The question in the title of this text was addressed by Michael J. Casey, chairman of the CoinDesk advisory board and senior adviser to Blockchain at MIT’s Digital Currency Initiative.
Cryptocurrencies in crisis?
Casey at the beginning of his reflections asks a question – in his understanding – rhetorical: “When was it not in a crisis?”. Sam suggests that a crisis “is a natural state for open-source technology, which involves a diverse, global, deprived community in discovering the idea that promises to reorganize the structure of our economy.”
You can not quite agree with this opinion, but it is worth appreciating the next observation. Well, Casey rightly notes that today the final result of the global implementation of Blockchain or other decentralized technologies is difficult to imagine. The enormous potential of this process implies that it is necessary to accept “wild, impossible to measure predictions” that are associated with “unbridled speculation and hype”. This in turn explains the volatility of the price and its huge jumps in both directions.
Bitcoin is like a rat?
According to the adviser Coindesk, Bitcoin can be compared to a “sewage rat”. The main cryptocurrency “can accept what the world throws at it.”
Despite this, it does not mean that Bitcoin will soon (or even at all) reach new ATH.
Casey emphasizes that the purpose of his text is to try to answer the question how to survive the bear market and how the community should deal with it.
“Let’s have fewer [slogans]” to the moon “and” Lambo “and more discussions about peer-to-peer exchanges, smart contracts and decentralized applications,” he says. He also asks a question about the identity of the cryptocurrency community. He believes that the current time is “an ideal opportunity to undertake (…) multilateral engagement.” And it’s not just about programming (though, as he thinks, it’s no coincidence that the most important works of this type were made during the bear market, just like the uprising Ethereum). It was during the previous bear market that the wave of new investors, but also later promoters, became interested in Blockchain technology. These were often influential people: lawyers, bankers, managers or politicians. This also shows how the cryptocurrency community is still diverse and has enormous potential.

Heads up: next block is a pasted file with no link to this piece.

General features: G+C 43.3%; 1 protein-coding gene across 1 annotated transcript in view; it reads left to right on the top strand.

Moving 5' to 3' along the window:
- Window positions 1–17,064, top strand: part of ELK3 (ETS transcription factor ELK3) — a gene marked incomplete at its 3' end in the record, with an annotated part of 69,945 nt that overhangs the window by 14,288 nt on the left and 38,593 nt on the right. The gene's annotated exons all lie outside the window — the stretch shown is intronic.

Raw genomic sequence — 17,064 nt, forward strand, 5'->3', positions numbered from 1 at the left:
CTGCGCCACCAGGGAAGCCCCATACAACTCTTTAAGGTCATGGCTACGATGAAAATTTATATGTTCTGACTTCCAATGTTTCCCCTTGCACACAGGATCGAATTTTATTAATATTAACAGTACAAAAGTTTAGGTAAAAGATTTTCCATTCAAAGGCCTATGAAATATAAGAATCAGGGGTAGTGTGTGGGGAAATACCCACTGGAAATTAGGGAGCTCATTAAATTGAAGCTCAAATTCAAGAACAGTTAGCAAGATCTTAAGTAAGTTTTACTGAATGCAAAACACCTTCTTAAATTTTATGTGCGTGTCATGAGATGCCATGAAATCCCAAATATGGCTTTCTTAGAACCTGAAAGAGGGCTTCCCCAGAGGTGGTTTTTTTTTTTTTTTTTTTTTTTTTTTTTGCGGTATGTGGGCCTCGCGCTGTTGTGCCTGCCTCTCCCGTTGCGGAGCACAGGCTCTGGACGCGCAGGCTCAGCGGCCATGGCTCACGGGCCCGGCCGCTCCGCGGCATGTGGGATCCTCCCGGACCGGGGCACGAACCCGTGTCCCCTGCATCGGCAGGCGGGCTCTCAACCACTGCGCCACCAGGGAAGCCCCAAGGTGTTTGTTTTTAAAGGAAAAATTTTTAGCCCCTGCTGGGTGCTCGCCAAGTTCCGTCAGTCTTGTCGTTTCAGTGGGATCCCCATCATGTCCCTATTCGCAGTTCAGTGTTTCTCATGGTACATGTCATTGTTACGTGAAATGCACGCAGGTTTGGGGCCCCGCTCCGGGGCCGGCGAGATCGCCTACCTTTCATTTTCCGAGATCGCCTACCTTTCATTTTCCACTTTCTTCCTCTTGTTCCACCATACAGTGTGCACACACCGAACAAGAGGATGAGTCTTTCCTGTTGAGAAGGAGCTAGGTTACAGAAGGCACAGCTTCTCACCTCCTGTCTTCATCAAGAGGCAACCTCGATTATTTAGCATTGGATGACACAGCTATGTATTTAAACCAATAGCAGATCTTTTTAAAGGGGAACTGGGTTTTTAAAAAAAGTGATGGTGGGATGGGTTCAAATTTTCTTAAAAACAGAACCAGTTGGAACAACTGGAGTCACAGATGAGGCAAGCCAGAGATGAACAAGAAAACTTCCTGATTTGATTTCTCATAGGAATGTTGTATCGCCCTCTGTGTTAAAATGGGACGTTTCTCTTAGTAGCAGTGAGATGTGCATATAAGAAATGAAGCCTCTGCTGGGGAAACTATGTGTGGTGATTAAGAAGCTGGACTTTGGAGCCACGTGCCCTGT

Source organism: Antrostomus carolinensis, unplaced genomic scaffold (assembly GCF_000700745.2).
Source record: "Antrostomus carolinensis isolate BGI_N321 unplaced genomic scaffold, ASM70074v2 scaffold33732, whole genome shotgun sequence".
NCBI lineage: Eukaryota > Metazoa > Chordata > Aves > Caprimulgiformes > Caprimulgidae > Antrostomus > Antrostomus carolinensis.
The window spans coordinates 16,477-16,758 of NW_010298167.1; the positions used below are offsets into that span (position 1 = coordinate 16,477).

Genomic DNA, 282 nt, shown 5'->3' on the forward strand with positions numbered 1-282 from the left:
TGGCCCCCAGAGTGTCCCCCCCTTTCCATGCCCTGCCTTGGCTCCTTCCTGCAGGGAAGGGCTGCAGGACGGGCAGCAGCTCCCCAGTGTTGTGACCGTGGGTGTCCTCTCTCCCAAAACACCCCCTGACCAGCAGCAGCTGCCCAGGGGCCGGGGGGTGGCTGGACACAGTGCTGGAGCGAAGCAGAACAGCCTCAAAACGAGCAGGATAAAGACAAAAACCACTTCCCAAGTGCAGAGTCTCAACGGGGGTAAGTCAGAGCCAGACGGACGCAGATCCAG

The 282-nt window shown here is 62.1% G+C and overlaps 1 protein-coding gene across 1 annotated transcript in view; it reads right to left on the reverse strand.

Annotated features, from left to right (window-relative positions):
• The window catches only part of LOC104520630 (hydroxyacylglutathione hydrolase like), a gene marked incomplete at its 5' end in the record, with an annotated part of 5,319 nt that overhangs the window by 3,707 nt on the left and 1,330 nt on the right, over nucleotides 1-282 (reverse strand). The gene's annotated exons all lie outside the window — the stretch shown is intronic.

Casey, however, calls for a better self-defining of the community. At the moment, he sees the potential and the need to do even more because “securities market regulators struggle with defining and managing markets”.
It is also, in his opinion, necessary to dump the label of fanatics from BTC supporters, and to show the world the real significance of decentralized solutions. “Blockchain is a complex, multi-faceted social technology. Therefore, achieving the full potential requires different types of specialist knowledge. “Here again, not only is the knowledge of programming, but also legislative, marketing or educational skills.
He admits himself that he is looking at crypto-fans for fancios or fanatics, as well as criticizing the block network technology. However, it has a rather logical answer:
“The rejection of bitcoin due to its limited scalability in 2018 is like attacking the Internet in 1995, because 28 bps modems were too slow to allow sensible connectivity – as if no engineer saw the problem or worked on it.”
The road to BTC’s success leads through the community? That’s what Casey tells us. He believes that the current bear market should be used to work at the root – educating new members of the community (for this reason Atlas was created), creating innovative solutions based on Blockchain or creating legal definitions of cryptocurrencies. But how do you view these issues? How are you going to survive the bear market?